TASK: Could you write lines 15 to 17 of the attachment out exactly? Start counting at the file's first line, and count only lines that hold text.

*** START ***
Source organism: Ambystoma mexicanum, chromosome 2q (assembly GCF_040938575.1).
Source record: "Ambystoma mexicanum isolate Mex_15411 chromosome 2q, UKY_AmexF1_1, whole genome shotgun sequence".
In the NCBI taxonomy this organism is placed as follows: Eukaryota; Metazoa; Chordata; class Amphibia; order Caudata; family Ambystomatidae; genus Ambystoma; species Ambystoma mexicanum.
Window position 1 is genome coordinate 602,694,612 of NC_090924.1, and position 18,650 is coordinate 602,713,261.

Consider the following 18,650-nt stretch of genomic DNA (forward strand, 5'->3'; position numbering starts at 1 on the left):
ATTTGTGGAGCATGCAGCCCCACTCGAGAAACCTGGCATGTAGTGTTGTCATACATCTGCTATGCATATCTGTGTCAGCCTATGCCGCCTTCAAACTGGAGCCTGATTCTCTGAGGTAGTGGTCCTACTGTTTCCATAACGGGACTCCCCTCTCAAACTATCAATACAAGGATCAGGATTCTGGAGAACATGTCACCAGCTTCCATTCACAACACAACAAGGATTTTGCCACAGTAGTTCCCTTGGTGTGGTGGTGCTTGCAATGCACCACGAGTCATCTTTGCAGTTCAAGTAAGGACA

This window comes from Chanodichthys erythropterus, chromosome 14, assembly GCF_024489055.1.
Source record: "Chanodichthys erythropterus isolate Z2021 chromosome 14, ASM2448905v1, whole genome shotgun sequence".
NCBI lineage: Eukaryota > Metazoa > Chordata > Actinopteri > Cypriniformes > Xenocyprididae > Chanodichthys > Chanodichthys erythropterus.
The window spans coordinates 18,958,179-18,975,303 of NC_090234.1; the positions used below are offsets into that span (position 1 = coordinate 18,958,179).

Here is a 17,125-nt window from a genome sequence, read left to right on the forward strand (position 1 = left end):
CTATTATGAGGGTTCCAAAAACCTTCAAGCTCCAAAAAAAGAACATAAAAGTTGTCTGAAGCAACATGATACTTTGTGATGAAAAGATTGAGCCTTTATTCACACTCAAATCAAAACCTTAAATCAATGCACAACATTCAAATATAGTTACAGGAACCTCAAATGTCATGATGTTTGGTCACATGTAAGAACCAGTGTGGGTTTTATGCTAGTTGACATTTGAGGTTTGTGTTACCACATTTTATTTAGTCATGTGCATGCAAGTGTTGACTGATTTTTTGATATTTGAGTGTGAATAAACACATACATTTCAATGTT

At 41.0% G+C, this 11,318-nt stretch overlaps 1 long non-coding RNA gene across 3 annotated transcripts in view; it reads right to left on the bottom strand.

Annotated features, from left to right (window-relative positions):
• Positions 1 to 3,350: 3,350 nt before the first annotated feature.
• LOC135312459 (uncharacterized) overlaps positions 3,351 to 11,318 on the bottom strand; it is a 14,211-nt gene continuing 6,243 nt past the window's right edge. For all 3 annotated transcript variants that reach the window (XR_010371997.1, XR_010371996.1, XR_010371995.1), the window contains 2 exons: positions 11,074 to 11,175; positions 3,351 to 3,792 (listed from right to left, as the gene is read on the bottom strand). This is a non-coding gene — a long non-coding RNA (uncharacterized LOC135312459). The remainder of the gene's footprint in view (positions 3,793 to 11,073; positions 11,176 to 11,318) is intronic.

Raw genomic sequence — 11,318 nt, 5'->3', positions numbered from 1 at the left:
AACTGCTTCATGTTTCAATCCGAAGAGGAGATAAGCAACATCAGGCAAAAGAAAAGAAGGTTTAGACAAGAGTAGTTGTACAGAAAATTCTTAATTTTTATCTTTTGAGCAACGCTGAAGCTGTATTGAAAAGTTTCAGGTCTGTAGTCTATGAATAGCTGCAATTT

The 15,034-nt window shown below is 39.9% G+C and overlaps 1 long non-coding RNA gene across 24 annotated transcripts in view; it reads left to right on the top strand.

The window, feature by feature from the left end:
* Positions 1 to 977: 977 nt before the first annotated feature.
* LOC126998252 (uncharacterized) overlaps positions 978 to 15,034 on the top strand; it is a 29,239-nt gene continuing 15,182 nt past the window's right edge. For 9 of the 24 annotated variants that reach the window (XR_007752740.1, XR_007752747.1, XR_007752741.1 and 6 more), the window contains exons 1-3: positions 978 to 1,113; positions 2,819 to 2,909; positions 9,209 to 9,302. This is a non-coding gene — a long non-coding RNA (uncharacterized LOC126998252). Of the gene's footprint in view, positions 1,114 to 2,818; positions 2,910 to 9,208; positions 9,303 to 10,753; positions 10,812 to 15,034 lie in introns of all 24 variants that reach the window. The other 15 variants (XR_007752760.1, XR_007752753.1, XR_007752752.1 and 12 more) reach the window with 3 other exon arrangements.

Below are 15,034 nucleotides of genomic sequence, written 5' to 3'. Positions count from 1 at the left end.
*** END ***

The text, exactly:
• Positions 1 to 3,350: 3,350 nt before the first annotated feature.
• LOC135312459 (uncharacterized) overlaps positions 3,351 to 11,318 on the bottom strand; it is a 14,211-nt gene continuing 6,243 nt past the window's right edge. For all 3 annotated transcript variants that reach the window (XR_010371997.1, XR_010371996.1, XR_010371995.1), the window contains 2 exons: positions 11,074 to 11,175; positions 3,351 to 3,792 (listed from right to left, as the gene is read on the bottom strand). This is a non-coding gene — a long non-coding RNA (uncharacterized LOC135312459). The remainder of the gene's footprint in view (positions 3,793 to 11,073; positions 11,176 to 11,318) is intronic.

Raw genomic sequence — 11,318 nt, 5'->3', positions numbered from 1 at the left: